Kitchen Vacation: Sopa de Tomate

It’s August, and that means you likely have hundred of pounds of tomatoes in your kitchen, either from your own garden or from the garden of that well-meaning coworker of yours who keeps bringing you presents. You’ve made BLTs and tomato salad and grilled-cheese-and-tomato sandwiches and you’re looking for something new.

It’s August, and that also means you wish you were on vacation, except you’re no longer a student, which means that August isn’t automatically vacation time. Instead, maybe you’ve just started a new job, and you’re staring at the next few months on the calendar, knowing that you have, at most, a three-day weekend in your future. No time for a real trip.

Making sopa de tomate at Cook & Taste, Barcelona, 2009

Put these two together, and you’re in need of some sopa de tomate, which takes advantage of the fresh deliciousness of ripe summer tomatoes and adds a little Spanish flair. I adapted this recipe from one I learned at Cook & Taste in Barcelona, which I can’t recommend highly enough: the instructor is fun and friendly, the classes are small so everyone can participate, and the food is all very tasty. Plus: lots of wine! Next time you’re lucky enough to be in Barcelona, make time for this cooking class, and be sure to take the pre-class tour of la Boqueria, a huge market near the cooking school. The tour provides more information about typical Spanish and Catalan ingredients and is a unique view into day-to-day life that you might not otherwise get on your trip.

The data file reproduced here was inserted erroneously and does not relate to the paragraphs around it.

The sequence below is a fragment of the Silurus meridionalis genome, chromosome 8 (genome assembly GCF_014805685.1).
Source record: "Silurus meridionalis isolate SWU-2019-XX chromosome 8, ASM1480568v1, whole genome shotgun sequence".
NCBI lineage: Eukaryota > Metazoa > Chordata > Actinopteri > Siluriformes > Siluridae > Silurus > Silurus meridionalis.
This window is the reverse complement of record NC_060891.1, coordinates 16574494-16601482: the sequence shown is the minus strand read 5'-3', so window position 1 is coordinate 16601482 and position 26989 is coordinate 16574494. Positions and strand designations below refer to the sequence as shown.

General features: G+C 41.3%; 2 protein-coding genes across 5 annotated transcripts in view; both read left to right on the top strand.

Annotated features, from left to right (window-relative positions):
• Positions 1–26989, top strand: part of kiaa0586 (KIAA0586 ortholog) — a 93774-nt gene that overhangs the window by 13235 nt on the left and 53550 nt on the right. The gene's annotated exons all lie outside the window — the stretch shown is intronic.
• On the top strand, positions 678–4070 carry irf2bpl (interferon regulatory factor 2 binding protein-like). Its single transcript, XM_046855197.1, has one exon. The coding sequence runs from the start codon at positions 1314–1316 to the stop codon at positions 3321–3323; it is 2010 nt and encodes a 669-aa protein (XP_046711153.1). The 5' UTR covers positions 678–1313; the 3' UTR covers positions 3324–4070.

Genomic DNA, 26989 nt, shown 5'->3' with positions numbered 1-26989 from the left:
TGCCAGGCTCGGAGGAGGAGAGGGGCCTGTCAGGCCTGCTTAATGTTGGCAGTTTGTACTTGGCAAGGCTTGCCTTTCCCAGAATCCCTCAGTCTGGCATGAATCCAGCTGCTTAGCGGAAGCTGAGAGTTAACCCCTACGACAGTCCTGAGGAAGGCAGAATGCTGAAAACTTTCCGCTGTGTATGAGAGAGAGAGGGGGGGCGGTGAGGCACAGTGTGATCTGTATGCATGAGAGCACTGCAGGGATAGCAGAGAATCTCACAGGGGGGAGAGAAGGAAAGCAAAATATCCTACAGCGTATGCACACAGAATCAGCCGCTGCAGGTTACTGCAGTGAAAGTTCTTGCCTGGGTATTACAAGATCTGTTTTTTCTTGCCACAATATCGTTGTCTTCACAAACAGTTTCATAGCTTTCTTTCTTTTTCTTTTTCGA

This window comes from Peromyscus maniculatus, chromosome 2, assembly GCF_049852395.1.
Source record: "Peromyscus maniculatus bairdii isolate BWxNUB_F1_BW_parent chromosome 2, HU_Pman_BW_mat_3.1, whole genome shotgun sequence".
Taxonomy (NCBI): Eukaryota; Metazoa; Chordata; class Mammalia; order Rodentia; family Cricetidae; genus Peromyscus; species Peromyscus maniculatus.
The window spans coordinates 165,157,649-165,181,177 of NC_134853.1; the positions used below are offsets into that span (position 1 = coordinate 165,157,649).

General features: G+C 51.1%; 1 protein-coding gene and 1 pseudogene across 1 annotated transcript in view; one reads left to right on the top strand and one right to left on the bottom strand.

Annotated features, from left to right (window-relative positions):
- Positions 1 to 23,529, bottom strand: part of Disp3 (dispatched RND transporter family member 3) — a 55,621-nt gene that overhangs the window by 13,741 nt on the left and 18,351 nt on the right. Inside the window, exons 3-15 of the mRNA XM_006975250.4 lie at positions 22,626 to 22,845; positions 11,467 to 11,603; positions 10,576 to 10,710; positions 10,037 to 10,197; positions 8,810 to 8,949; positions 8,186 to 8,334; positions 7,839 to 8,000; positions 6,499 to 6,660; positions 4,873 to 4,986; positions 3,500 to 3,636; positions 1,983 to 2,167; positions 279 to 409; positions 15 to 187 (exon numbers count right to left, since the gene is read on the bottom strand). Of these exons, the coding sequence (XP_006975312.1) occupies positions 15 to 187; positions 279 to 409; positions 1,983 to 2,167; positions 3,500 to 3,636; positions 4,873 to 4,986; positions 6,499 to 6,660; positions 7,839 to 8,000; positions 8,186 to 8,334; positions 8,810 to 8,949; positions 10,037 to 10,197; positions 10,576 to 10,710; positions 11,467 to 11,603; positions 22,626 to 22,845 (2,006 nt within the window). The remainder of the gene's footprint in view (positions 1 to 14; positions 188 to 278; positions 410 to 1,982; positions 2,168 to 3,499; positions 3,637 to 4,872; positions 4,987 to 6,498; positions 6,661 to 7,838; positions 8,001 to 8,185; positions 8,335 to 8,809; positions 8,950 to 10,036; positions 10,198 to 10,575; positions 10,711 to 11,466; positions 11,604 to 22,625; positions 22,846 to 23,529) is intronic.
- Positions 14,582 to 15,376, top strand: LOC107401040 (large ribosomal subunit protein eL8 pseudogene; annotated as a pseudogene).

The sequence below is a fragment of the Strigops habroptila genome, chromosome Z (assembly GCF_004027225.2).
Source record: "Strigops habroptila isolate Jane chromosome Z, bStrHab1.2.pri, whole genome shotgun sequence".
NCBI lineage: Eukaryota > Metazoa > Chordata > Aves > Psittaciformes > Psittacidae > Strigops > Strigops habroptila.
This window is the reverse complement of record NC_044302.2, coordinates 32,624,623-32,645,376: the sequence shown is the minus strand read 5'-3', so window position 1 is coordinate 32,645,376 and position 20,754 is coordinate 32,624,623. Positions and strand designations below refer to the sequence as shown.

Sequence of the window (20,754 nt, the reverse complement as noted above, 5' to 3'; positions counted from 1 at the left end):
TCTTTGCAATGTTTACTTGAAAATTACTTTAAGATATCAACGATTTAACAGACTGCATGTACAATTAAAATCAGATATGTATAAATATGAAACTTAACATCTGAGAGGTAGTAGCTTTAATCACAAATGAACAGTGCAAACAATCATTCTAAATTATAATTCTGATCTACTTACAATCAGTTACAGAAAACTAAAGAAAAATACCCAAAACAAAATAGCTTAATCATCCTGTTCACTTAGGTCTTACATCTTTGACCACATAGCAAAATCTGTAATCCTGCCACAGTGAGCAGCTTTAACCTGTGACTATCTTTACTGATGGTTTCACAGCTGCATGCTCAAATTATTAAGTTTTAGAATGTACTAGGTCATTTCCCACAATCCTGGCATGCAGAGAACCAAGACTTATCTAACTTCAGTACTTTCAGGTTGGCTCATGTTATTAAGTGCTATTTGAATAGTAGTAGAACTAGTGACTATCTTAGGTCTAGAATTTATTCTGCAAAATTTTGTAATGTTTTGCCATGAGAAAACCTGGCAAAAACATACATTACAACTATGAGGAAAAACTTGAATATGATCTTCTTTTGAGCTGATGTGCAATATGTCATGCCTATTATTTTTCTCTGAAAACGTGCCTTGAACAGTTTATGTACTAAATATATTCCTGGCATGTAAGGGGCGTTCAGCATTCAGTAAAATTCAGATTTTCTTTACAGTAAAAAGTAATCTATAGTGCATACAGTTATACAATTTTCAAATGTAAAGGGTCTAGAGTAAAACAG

Sopa de Tomate (4 “shots”–actually bigger than shots, but can be served in glasses)

  • 4 tomatoes
  • 1/4 c. grated Manchego cheese
  • 1/4 c. aioli
  • 2 tbsp balsamic vinegar
  • 1 clove of garlic, peeled
  • 1/4 c. walnuts
  • 1/4 c. hazelnuts
  • 2 tbsp parsley (I am completely guessing on this measurement, as the original just says “parsley” and I don’t remember how much I used the last time. Guess I need to make it again!)
  • olive oil
  • salt
  1. Peel the tomatoes, seed them, and blend them together with the vinegar and a pinch of salt. Any seed or peel here will mess with the texture, so take the time to be careful.
  2. In a mortar, pound the garlic, parsley, and nuts. Emulsify with a little olive oil.
  3. Serve in a glass and garnish with a teaspoon of the garlic/parsley/nut mixture, a teaspoon of aioli, and some grated cheese.

¡Buen provecho! Or maybe, Bon profit!

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